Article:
If you'd like to continue your walking in the area then you could head to the nearby Wembury Point.
|Grand Western Canal||24 miles (38 km)||This splendid waterside walk takes you from Tiverton in Devon to Taunton in Somerset.|
The first section of the walk takes you from Tiverton to Greenham along the towpath of the Grand Western Canal. At Greenham you join the West Deane Way and the walk changes as you start following the dry bed of the canal. However, the waterside aspect continues as you also join the River Tone which takes you through Bradford on Tone and then onto the finish point in Taunton.
For more information on this lovely walk please click here
|Granite Way||11 miles (18 km)||This lovely, largely off road trail runs from Okehampton to Lydford through the
Dartmoor National Park. It passes along a disused railway path and forms part of National Cycle Network Number 27 but is suitable for both cyclists and walkers.|
The route begins in Okehampton and takes you towards Meldon where you will pass Meldon Viaduct and a delightful bluebell wood. You continue onto the pretty village of Sourton before passing Lake Viaduct where the scenery is particularly lovely. The final section then takes you to the village of Lydford where you will pass the noteworthy castle and church. You then come to the finish point at the impressive Lydford Gorge with its dramatic scenery which includes waterfalls and and a series of whirlpools known as the 'Devil's Cauldron'.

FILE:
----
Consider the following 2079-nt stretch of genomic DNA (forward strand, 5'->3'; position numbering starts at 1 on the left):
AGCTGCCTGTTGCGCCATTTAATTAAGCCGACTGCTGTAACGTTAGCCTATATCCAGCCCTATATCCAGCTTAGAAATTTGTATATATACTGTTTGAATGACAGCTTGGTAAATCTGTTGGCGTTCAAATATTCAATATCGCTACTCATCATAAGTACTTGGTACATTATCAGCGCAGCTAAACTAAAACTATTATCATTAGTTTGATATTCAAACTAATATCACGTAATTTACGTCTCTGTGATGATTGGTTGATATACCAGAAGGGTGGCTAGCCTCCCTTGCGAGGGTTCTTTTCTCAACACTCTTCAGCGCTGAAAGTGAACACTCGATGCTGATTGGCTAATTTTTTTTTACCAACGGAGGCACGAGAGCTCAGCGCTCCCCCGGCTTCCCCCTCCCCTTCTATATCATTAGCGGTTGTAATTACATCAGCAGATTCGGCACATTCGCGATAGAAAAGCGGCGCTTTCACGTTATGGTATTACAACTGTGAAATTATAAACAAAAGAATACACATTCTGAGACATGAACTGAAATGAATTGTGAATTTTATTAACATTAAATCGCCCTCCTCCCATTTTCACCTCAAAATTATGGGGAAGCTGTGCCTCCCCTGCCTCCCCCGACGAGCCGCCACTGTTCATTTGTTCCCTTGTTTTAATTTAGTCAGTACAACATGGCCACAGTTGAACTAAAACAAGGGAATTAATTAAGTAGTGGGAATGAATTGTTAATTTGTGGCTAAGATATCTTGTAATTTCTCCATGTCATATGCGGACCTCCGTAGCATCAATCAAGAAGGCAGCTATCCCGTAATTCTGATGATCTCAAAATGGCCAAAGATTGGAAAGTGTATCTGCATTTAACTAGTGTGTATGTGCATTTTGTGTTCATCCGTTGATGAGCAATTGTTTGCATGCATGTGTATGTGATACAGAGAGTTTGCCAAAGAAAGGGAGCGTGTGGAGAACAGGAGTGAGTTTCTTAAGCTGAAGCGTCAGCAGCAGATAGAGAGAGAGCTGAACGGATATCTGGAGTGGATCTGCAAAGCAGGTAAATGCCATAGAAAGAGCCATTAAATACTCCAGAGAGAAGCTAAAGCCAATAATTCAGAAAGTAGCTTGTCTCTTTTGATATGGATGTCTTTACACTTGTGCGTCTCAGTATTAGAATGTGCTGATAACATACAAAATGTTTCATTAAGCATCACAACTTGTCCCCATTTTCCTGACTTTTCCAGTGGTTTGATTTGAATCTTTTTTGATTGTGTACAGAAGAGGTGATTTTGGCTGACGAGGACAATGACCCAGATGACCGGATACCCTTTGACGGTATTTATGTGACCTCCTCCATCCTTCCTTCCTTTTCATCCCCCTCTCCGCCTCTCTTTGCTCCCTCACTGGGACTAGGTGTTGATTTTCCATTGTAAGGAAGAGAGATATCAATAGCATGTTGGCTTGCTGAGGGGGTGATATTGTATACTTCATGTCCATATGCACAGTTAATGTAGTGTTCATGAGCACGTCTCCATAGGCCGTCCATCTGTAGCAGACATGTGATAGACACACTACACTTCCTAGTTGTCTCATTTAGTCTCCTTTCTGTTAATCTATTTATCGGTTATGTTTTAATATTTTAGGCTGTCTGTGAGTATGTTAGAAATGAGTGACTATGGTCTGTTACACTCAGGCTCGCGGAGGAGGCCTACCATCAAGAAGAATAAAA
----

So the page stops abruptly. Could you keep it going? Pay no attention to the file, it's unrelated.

For an excellent full guide to the trail please click here
|Grenofen Bridge to Double Waters||3 miles (5 km)||This lovely riverside walk in Dartmoor takes you from Grenofen Bridge to Double Waters where the River Walkham joins the River Tavy. You'll pass through the pretty Walkham Valley with attractive woodland and the rushing rapids and quiet pools of the river. |
The walk starts from the car park at Grenofen Bridge and follows the River Walkham through woodland to the point where the two rivers meet. It's a lovely spot with the rushing water surrounded by peaceful woodland. The walk returns to the car park along the West Devon Way and woodland trails through Sticklepath Wood.
You can reach Grenofen bridge by walking or cycling from nearby Tavistock. If you are on foot then you can follow the West Devon Way from the town. If you are coming by bike then you can follow National Cycle Network Route 27 to reach the river.
|Haldon Forest Park||2 miles (3.5 km)||Enjoy miles of cycling and walking trails in this 3500 acre forest near Exeter. The cycling trails are well laid out and colour coded according to difficulty. There is a nice easy trail named the 'Discovery Trail' which is well surfaced and great for families looking for a safe ride or for walkers looking for a pleasant stroll. It has fun features for children and takes in some stunning views over Exeter and Dartmoor. |